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Issue Date:  November 16, 2007

-- Religion News Service/Amy Usdin

Hannah Nemer reads from the Torah during her bat mitzvah ceremony on a Colorado mountain in 2005.
Some young Jews seek out alternative bar mitzvahs

Religion News Service

Hannah Nemer’s bat mitzvah was still a year away, but already she was feeling reluctant about such a big production.

Based on other Jewish coming-of-age ceremonies she had attended, she worried the ritual would be more an empty performance rather than the spiritual transformation she desired.

But when her mother found Rabbi Jamie Korngold (aka the “Adventure Rabbi”), who agreed to perform Hannah’s bat mitzvah on a Colorado mountain, Hannah knew she would find the spiritual meaning she was looking for.

She celebrated her bat mitzvah two years ago and returned to her Reform temple in a suburb of St. Paul, Minn., where she has immersed herself in congregational life.

“When I had my bat mitzvah, I really felt like I connected to God,” said Hannah, now 15. “I really felt a spiritual connection after that, and it was something that had been missing before. When I came back to temple, I didn’t want to lose that feeling.”

Traditionally, bar mitzvah (for boys) and bat mitzvah (for girls) ceremonies are held in synagogues, where 13-year-olds demonstrate their proficiency in Hebrew and symbolically enter adulthood.

American families have been searching for ways to make the rite of passage more meaningful by changing the service, adding a charitable focus, taking it out of the synagogue or forgoing the fancy party, Jewish experts say.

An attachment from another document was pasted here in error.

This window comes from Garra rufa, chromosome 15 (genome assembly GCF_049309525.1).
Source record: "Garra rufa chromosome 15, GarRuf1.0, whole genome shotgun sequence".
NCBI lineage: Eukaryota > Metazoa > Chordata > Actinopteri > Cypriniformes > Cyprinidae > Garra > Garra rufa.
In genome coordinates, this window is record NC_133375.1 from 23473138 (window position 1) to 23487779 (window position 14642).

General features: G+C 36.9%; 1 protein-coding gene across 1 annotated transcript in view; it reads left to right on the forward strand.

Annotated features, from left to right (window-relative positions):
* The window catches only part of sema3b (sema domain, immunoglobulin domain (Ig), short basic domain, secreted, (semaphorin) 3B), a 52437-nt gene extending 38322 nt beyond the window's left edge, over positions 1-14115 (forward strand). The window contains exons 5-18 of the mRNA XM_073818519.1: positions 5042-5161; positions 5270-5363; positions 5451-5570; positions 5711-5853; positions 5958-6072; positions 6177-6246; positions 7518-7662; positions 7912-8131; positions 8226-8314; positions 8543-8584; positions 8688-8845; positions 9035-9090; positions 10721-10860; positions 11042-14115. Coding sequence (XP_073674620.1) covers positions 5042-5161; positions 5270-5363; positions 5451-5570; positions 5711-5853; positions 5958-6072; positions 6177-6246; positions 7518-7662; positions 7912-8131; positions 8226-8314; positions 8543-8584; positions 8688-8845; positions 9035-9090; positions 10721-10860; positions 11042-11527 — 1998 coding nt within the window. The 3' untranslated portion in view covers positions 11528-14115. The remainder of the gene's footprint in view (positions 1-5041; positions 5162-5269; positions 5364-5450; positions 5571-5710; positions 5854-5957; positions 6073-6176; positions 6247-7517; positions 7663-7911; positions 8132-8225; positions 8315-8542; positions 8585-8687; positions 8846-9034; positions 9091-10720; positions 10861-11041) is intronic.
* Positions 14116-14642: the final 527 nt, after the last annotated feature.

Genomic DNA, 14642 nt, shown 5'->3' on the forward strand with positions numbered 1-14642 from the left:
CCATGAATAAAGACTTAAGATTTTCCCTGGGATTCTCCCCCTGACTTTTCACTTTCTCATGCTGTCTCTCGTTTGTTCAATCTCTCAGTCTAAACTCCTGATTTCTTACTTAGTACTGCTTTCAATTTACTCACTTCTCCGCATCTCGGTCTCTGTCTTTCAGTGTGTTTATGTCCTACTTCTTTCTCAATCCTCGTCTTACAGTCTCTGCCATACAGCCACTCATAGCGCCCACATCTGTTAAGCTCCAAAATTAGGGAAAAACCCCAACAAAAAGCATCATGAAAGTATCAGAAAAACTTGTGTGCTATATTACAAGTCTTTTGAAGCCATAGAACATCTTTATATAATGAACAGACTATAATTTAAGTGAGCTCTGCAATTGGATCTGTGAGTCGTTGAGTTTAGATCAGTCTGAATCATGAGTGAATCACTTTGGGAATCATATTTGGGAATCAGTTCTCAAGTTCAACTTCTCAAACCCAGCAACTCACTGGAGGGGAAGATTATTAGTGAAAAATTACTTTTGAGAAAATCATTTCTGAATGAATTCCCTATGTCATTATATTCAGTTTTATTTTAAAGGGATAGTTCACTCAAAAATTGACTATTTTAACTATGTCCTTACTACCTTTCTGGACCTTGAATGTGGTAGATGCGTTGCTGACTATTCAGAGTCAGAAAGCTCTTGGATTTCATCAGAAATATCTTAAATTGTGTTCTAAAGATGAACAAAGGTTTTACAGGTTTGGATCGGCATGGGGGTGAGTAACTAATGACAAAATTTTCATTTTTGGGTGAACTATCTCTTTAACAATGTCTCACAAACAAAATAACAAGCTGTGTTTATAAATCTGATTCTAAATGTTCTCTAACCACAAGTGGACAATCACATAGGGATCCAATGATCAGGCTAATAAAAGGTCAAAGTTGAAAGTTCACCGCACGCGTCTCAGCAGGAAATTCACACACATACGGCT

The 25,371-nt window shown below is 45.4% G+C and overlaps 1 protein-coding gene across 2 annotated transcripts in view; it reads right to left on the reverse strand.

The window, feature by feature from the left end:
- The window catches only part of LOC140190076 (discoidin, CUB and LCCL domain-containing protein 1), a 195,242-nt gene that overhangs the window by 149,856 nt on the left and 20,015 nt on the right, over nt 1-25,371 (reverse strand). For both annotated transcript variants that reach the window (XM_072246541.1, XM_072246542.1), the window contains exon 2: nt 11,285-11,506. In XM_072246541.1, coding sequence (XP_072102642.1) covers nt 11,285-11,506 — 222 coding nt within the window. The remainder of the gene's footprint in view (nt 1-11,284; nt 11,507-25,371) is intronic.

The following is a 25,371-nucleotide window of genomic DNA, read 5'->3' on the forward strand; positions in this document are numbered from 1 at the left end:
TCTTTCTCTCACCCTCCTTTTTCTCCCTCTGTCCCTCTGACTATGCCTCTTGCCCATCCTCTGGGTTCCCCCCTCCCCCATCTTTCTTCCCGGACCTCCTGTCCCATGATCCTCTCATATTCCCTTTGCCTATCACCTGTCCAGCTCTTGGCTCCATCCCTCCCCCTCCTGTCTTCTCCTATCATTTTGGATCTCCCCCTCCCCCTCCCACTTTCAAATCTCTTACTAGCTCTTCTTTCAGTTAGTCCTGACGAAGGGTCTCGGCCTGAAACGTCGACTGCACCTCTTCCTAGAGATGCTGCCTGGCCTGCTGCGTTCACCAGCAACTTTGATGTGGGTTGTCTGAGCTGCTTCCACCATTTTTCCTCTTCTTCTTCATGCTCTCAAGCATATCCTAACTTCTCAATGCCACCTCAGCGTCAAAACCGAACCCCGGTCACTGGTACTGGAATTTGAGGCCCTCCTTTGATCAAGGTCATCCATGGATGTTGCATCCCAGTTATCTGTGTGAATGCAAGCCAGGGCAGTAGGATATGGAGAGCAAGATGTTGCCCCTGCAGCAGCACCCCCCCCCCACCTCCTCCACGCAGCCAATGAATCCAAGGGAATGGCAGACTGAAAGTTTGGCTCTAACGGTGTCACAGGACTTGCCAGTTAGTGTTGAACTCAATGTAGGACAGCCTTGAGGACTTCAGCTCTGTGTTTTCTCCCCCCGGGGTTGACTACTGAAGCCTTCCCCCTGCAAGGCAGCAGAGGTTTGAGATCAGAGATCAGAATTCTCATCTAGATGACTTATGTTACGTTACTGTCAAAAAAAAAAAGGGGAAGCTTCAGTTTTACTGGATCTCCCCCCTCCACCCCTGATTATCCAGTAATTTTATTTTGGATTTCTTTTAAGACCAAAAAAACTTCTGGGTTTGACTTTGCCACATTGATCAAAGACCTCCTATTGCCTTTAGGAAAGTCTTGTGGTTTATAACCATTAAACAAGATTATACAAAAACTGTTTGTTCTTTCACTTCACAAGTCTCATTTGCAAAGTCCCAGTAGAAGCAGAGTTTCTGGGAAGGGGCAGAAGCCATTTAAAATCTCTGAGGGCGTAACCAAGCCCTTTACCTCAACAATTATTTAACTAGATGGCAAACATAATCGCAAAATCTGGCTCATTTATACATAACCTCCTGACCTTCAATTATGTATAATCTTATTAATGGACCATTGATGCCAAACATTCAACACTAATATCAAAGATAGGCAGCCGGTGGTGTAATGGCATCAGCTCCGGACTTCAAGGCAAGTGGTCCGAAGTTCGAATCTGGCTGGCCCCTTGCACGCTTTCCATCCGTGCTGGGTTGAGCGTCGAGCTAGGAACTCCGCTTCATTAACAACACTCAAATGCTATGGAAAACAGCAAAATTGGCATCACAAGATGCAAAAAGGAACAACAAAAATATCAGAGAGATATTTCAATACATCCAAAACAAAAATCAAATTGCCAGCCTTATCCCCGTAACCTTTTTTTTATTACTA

“It’s often the rebels who get us thinking about this anew and open our eyes to some of the possibilities,” said Rabbi Jeffrey Salkin, author of Putting God on the Guest List: How to Reclaim the Spiritual Meaning of Your Child’s Bar or Bat Mitzvah.

Yonah Biers-Ariel, a ninth grader from Davis, Calif., created an alternative rite of passage with the help of his parents. He studied Hebrew in preparation for a bar mitzvah, but as a self-described atheist, the ancient language of Jewish worship just didn’t resonate. “I also thought it lacked a practical purpose,” Yonah said.

His parents, Djina Ariel and Matt Biers-Ariel, encouraged Yonah to mark turning 13 in a meaningful way. This summer, Yonah, his parents and 9-year-old brother biked from San Francisco to Washington to deliver an anti-global warming petition to Congress with some 2,000 signatures collected online and along the way. Yonah delivered a speech about the trip to friends and family, accompanied by a slide show.

National Catholic Reporter, November 16, 2007

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